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A.L. Kennedy "Paradise"

In: English and Literature

Submitted By Wofta
Words 1292
Pages 6
While reading “Paradise” by A.L. Kennedy, several questions arise. The main character Hannah Luckraft, a 36 year old woman, is presented in a way that determines the reader’s opinion. She is supposed to be an alcohol addict for a long time. The reader has no other option than to believe that she is addicted to alcohol and that her actions and thoughts are influenced by alcohol indulgence. Therefore I would like to examine the arguments which enforce that assumption.
What makes it difficult to differentiate between the given scenario and other possible settings, is the fact that the reader only gets to know one kind of reality, according to the perception of Hannah Luckraft. A.L. Kennedy’s decision to tell the whole story as a first-person-narrative, leaves the reader with no other information than one can learn from Hannah Lurckraft’s point of view. If we take it for granted that Hannah Luckraft is an alcohol addict, major doubts about the validity of the information occur.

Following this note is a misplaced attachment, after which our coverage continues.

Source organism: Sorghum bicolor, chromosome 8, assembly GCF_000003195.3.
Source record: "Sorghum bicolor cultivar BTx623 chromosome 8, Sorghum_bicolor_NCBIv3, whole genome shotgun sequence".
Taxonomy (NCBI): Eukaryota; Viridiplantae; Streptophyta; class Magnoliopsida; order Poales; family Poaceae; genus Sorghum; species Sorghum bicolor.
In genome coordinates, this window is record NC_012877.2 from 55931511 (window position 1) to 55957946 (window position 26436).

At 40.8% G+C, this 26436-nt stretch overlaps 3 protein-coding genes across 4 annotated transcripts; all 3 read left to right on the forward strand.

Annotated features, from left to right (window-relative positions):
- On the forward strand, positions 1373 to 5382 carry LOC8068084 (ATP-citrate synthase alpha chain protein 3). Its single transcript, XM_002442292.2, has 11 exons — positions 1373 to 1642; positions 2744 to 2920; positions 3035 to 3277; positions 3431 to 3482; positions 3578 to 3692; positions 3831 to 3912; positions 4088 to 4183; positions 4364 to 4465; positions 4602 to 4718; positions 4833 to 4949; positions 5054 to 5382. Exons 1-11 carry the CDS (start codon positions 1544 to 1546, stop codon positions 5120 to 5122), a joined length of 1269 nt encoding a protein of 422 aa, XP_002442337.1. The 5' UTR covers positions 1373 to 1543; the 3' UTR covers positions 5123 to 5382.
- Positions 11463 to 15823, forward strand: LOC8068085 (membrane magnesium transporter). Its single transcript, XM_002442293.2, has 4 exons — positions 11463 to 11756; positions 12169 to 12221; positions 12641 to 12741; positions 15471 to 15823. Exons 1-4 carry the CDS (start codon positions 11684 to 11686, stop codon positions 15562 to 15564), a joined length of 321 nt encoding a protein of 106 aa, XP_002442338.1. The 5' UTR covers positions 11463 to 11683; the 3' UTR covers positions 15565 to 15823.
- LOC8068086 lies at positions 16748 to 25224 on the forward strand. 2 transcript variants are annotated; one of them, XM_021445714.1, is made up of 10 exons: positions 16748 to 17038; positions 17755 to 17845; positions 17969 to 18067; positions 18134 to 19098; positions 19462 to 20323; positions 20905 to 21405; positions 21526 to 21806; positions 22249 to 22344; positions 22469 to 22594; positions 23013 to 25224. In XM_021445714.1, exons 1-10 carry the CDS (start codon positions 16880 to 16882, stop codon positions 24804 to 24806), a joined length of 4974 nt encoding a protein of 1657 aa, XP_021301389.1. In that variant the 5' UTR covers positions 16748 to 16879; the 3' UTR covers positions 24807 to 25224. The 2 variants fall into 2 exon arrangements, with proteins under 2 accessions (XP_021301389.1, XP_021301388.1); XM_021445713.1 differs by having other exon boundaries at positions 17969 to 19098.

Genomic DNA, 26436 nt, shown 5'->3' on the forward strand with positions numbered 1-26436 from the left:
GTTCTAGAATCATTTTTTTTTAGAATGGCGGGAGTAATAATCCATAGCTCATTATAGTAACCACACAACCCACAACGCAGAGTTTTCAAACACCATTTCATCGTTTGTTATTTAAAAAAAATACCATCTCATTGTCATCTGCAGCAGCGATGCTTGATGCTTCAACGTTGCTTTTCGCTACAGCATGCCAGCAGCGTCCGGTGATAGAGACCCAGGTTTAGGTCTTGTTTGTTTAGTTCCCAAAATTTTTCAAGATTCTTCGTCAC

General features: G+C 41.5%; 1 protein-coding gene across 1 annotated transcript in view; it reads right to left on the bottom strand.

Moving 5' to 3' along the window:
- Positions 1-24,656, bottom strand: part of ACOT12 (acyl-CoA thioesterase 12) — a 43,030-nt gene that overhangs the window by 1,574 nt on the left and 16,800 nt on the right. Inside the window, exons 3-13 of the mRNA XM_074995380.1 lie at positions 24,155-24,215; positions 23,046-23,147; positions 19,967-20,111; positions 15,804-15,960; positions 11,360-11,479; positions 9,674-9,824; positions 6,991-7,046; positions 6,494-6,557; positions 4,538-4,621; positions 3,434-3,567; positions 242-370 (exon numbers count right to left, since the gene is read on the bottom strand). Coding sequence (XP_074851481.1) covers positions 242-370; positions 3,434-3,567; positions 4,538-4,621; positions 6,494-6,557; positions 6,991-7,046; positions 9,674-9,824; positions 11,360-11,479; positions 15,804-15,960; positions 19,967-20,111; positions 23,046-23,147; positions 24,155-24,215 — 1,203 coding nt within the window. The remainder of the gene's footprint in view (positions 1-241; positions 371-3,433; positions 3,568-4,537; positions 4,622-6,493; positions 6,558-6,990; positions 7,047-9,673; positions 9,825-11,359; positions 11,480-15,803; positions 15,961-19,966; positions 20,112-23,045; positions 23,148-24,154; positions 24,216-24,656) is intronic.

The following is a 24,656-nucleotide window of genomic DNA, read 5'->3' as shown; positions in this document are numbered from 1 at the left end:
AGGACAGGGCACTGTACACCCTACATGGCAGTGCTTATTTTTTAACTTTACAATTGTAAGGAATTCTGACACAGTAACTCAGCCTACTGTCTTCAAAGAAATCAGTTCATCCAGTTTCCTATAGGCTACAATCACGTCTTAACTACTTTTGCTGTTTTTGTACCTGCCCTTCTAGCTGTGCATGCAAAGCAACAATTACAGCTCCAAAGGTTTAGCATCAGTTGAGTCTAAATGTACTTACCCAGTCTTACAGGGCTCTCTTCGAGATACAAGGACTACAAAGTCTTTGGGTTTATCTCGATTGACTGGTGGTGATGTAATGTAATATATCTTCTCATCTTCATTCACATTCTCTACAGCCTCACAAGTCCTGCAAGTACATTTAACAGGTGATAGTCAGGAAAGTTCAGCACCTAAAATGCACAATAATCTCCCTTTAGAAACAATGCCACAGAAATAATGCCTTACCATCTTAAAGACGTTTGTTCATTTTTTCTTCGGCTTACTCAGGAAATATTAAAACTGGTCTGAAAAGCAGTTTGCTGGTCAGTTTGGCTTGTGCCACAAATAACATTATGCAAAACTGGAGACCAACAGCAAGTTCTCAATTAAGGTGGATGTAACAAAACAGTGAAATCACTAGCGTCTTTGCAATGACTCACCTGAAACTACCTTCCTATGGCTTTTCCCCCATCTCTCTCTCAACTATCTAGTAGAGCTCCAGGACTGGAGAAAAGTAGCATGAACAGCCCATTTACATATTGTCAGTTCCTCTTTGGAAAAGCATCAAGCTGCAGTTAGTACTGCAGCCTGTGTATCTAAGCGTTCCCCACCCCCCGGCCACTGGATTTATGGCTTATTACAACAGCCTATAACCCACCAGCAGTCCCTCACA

An alcohol addict may suffer from the Korsakoff's syndrome (cf. Kopelman 2012: 150), a neurological disorder that causes amnesia. In order to decide whether Hanna suffers from the Korsakoff's syndrome, too, we have to take a closer look at the symptoms that describe that disorder. Arthur P. Shimamura and Larry R. Squire state, that “the two main indications according to Korsakoff are called anterograde amnesia and retrograde amnesia. Anterograde amnesia is the inability to form new memories and to learn new information. On the other hand retrograde amnesia is a severe loss of existing memories.” (cf. Shimamura 1986: 165) The human brain developed several methods to fill the ‘gaps’ in our memory. According to D. Kopelman and his co-authors, one of the most common replacements for real memory is confabulation, where the patient invents ’fiction’ and these false recollections often represent real...

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